A move toward creating a larger reorganization began early in the 1850s. Some former Strangites, including William Marks, Jason Briggs, and Zenas H. Gurley, met in 1850 to decide on a new leader. Briggs and Gurley had been members of William Smith's group, called the Church of Jesus Christ of Latter Day Saints, which had been organized in 1846 after the excommunication of William Smith from the Strangites. Marks, Briggs, and Gurley were convinced that succession in the presidency of the Church must be lineal, descending from father to son. In an intense proselytizing effort, they drew to them a number of other Mormons and former Mormons in the Midwest of the same idea. A group met in Beloit, Wisconsin, on June 12-13, 1852, to organize. In 1853 they held another conference and apostles were chosen. In 1859 Joseph Smith III formally accepted the call to become the new president and prophet, and in April 1860 the group formally incorporated under the name of the Reorganized Church of Jesus Christ of Latter Day Saints. Most of Joseph Smith, Jr.'s immediate family joined this church in the early 1860s, and many descendants remain active members today (Launius, pp. 77-139).

Other groups broke away during Brigham Young's administration in Utah. One of the most significant was the Godbeites, organized in 1868 under the leadership of William S. Godbe. Several years earlier, Godbe had joined with E. L. T. Harrison, Edward W. Tullidge, Eli B. Kelsey, William H. Shearman, and other disaffected Mormon businessmen and intellectuals to protest the economic self-sufficiency policy of Brigham Young. Godbe and his group favored a less structured society, free trade inside Utah Territory, and open trade with the outside world. Their social protest soon developed into a thorough rejection of doctrine and practice. They discarded all of the Church's theological structure, claiming loyalty to no single prophet or set of scriptures. Instead, they proclaimed the universal brotherhood of man and the universal love of God. This led to involvement with the Spiritualist movement, popular in the nineteenth century. They participated in a number of sťances, in the belief that they were speaking with deceased LDS Church leaders, Jesus Christ, and the ancient apostles. The Salt Lake Stake High Council excommunicated Godbe and Harrison on October 25, 1869. Others in the group eventually brought on their own excommunication. In 1870 they formally organized the Church of Zion, an openly anti-Mormon organization, both religiously and economically, which founded the Salt Lake Tribune. The movement failed to attract many new followers and died out by 1880 (Walker, 1974, 1982).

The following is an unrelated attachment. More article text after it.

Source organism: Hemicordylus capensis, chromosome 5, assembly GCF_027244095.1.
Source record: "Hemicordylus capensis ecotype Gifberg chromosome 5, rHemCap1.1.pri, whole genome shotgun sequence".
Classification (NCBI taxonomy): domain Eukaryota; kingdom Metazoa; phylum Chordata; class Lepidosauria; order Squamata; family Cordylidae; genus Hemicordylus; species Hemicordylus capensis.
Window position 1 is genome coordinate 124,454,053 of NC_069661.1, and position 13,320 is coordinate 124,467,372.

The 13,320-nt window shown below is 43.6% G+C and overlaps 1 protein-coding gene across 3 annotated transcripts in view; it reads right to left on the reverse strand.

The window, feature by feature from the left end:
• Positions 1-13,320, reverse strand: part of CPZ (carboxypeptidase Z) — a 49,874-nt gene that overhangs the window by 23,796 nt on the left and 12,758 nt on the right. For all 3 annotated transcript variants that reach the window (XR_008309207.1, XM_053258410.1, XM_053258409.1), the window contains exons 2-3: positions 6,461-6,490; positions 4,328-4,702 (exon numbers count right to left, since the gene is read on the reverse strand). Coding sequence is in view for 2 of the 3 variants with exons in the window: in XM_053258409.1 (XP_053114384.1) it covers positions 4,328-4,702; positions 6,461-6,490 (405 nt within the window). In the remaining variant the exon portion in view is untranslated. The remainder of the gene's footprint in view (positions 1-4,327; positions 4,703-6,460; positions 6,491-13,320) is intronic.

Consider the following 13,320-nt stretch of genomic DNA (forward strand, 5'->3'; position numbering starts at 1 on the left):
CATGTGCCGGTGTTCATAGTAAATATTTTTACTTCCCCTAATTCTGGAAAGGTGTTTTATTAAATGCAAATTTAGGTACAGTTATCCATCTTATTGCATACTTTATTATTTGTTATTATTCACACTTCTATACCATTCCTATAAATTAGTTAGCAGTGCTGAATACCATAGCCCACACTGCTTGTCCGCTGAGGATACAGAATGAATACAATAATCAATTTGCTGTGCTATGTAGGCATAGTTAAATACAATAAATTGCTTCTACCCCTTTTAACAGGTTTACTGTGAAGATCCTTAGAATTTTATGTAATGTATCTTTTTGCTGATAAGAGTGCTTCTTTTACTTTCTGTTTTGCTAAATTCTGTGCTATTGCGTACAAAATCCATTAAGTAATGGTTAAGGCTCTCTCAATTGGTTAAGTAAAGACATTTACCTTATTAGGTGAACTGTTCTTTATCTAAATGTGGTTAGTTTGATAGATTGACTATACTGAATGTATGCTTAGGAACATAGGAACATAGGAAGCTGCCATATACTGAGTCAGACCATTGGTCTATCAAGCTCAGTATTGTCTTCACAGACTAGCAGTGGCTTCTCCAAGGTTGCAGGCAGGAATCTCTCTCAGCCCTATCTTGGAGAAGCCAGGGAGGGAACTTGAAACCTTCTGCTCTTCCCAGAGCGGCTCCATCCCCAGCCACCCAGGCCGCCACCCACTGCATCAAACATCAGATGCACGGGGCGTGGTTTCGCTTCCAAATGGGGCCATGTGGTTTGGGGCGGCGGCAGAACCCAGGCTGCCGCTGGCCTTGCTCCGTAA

Other splinter groups have followed from time to time, especially following the termination of plural marriage in 1890 (for further discussion see Fundamentalists).

[See also Anti-Mormon Publications; Apostates; Reorganized Church of Jesus Christ of Latter-day Saints (RLDS), Response to Criticism home page; General Criticism home page.]


Anderson, C. LeRoy. For Christ Will Come Tomorrow: The Saga of the Morrisites. Logan, Utah, 1981.

Carter, Kate B. Denominations That Base Their Beliefs on the Teachings of Joseph Smith. Salt Lake City, 1969.

Launius, Roger D. Joseph Smith III: Pragmatic Prophet. Urbana, Ill., 1988.

Lewis, David Rich. ""For Life, the Resurrection, and the Life Everlasting': James J. Strang and Strangite Mormon Polygamy, 1849-1856." Wisconsin Magazine of History 66 (Summer 1983):274-91.

Morgan, Dale L. Bibliographies of the Lesser Mormon Churches. Salt Lake City, n.d.

Rich, Russell R. Those Who Would Be Leaders: Offshoots of Mormonism. Provo, Utah, 1959.

Shields, Steven L. Divergent Paths of the Restoration: A History of the Latter Day Saint Movement, 3rd ed. Bountiful, Utah, 1982.

Van Noord, Roger. King of Beaver Island: The Life and Assassination of James Jesse Strang. Urbana, Ill., 1988.

Walker, Ronald W. "The Commencement of the Godbeite Protest: Another View." Utah Historical Quarterly 42 (Summer 1974):216-44.

Walker, Ronald W. "When the Spirits Did Abound: Nineteenth-Century Utah's Encounter with Free-Thought Radicalism." Utah Historical Quarterly 50 (Fall 1982):304-324.